When hearing of the Romantic Era (1820-1900), instruments such as the harp and violin would come to mind. The most interesting thing I learned is how inspiration for music was taken not only from aspects associated with dreams or love, but also from categories that are considered dark and negative. For example, according to the “Excerpt from Music: Its Language, History, and Culture,” by Douglas Cohen, Cohen writes, “… they [the romantics of the 19th century] were fascinated by subjects associated with dreams (Goya’s The Dream of Reason), oppression, injustice, and political struggle (novels of Dickens, Victor Hugo’s Les Miserable ), the macabre (stories of Edgar Allen Poe), and death (poems of Emily Dickinson)” (29). I originally thought that because this is the “romantic” era, people would look at aspects of love and happiness to compose music, but once learning about how inspiration was also taken from dark forms of society (such as oppression and death), it opened a new perspective for me.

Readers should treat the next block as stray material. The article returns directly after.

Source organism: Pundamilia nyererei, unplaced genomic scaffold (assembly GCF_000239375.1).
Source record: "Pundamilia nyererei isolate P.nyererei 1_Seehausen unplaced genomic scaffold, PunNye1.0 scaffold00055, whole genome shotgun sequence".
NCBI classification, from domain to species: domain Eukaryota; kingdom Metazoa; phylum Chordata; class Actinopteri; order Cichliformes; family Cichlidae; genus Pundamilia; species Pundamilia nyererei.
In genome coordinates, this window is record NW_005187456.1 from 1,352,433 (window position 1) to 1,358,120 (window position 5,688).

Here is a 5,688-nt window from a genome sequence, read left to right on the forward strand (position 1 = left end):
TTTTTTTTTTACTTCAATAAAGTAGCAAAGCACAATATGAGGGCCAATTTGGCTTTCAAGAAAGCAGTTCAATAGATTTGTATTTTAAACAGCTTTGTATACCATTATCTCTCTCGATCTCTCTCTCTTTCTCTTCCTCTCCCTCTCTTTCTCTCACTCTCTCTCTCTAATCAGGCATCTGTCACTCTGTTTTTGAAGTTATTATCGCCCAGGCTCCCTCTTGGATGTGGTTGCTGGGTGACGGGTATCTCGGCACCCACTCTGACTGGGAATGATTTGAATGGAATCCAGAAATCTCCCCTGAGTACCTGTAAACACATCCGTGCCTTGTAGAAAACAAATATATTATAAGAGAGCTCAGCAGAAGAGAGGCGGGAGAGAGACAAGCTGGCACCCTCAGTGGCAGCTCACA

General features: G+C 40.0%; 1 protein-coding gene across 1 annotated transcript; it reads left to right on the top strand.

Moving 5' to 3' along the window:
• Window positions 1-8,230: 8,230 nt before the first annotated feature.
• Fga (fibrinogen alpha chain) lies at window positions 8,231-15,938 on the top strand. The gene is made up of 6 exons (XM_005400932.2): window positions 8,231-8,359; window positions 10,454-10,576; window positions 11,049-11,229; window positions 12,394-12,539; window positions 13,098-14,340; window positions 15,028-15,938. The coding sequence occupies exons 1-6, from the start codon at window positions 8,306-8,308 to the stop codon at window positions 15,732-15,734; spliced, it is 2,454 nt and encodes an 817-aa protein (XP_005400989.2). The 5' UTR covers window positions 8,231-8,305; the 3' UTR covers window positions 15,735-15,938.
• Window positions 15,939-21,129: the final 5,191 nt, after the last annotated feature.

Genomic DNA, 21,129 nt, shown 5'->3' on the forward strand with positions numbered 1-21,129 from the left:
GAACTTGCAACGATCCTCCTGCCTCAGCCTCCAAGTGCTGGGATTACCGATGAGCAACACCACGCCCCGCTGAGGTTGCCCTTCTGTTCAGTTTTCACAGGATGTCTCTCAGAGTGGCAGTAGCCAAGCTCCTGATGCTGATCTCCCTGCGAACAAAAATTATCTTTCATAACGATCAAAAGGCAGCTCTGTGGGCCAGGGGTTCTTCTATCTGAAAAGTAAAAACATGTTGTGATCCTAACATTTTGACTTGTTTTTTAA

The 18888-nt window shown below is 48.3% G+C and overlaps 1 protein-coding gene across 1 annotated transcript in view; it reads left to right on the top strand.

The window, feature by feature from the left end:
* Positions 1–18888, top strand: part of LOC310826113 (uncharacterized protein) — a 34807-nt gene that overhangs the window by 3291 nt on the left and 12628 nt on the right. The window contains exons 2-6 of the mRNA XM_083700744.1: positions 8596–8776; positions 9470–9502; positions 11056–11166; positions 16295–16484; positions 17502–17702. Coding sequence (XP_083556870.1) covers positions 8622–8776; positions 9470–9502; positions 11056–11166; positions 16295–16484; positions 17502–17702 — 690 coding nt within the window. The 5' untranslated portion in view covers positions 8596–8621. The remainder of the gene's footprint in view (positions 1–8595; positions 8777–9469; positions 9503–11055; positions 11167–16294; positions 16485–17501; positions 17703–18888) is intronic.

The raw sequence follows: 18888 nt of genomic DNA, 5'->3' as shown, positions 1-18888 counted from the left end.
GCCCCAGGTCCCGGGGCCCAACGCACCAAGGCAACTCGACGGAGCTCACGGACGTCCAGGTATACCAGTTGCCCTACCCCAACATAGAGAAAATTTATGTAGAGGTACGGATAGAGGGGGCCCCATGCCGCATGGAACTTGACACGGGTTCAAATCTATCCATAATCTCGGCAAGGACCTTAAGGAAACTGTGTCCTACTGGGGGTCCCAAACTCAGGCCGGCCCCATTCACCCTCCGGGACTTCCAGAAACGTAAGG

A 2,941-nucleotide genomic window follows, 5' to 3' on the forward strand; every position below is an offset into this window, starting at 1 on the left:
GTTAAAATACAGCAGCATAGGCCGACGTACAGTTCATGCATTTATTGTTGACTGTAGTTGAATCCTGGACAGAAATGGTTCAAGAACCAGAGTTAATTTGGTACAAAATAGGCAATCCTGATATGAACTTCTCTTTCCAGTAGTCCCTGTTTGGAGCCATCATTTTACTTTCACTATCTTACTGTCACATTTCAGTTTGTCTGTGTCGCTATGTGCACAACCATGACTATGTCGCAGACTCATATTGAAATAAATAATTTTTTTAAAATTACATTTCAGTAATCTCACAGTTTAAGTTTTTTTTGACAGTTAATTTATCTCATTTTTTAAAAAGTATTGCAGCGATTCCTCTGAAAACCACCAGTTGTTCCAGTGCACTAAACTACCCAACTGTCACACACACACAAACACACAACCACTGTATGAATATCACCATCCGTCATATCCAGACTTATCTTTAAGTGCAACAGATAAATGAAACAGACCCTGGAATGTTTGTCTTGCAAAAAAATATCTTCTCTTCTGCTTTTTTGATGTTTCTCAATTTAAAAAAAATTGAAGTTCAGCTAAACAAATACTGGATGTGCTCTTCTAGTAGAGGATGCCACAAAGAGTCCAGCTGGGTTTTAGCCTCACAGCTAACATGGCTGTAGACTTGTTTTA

After listening to Nicolo Paganini’s Caprice No. 24, the music sounds like how it was described in the textbook. In Paganini’s music, I felt a sense of sorrow and sometimes fear. Also, while listening, I could feel that it included aspects in the excerpt written by Cohen, such as “restlessness, longing, and unhappy love relationships” (29).
It was interesting to me how the Renaissance, being a time of rebirth, went back in time to the ideas of the ancient Greeks and Romans to influence their music and art. I had already known before jumping into the reading that instrumental music at the time wasn’t something composers were exploring with enthusiasm. The textbook describes the music of the Renaissance Era as mainly vocal, with the emergence of the four major voice parts: Soprano, Alto, Tenor, and Bass. There was a “new emphasis on harmonious sonorities” and “evolved… concepts of consonance and dissonance…” (Cohan, pg. 20)
I chose to listen to Giovanni Pierluigi da Palestrina because the reading said he was referred to as “The Prince of Music” (Cohen, pg. 22) and I wanted to know if that meant his music was regal-sounding. I listened to Palestrina’s “Missa Papae Marcelli” and upon hearing the words “Kyrie Eleison,” I ended up mixing it up with Josquin des Prés’ “Missa Pange Lingua,” a piece that I had already heard beforehand. So, it’s safe to say I came in expecting music that sounded like it would’ve been played during a church service.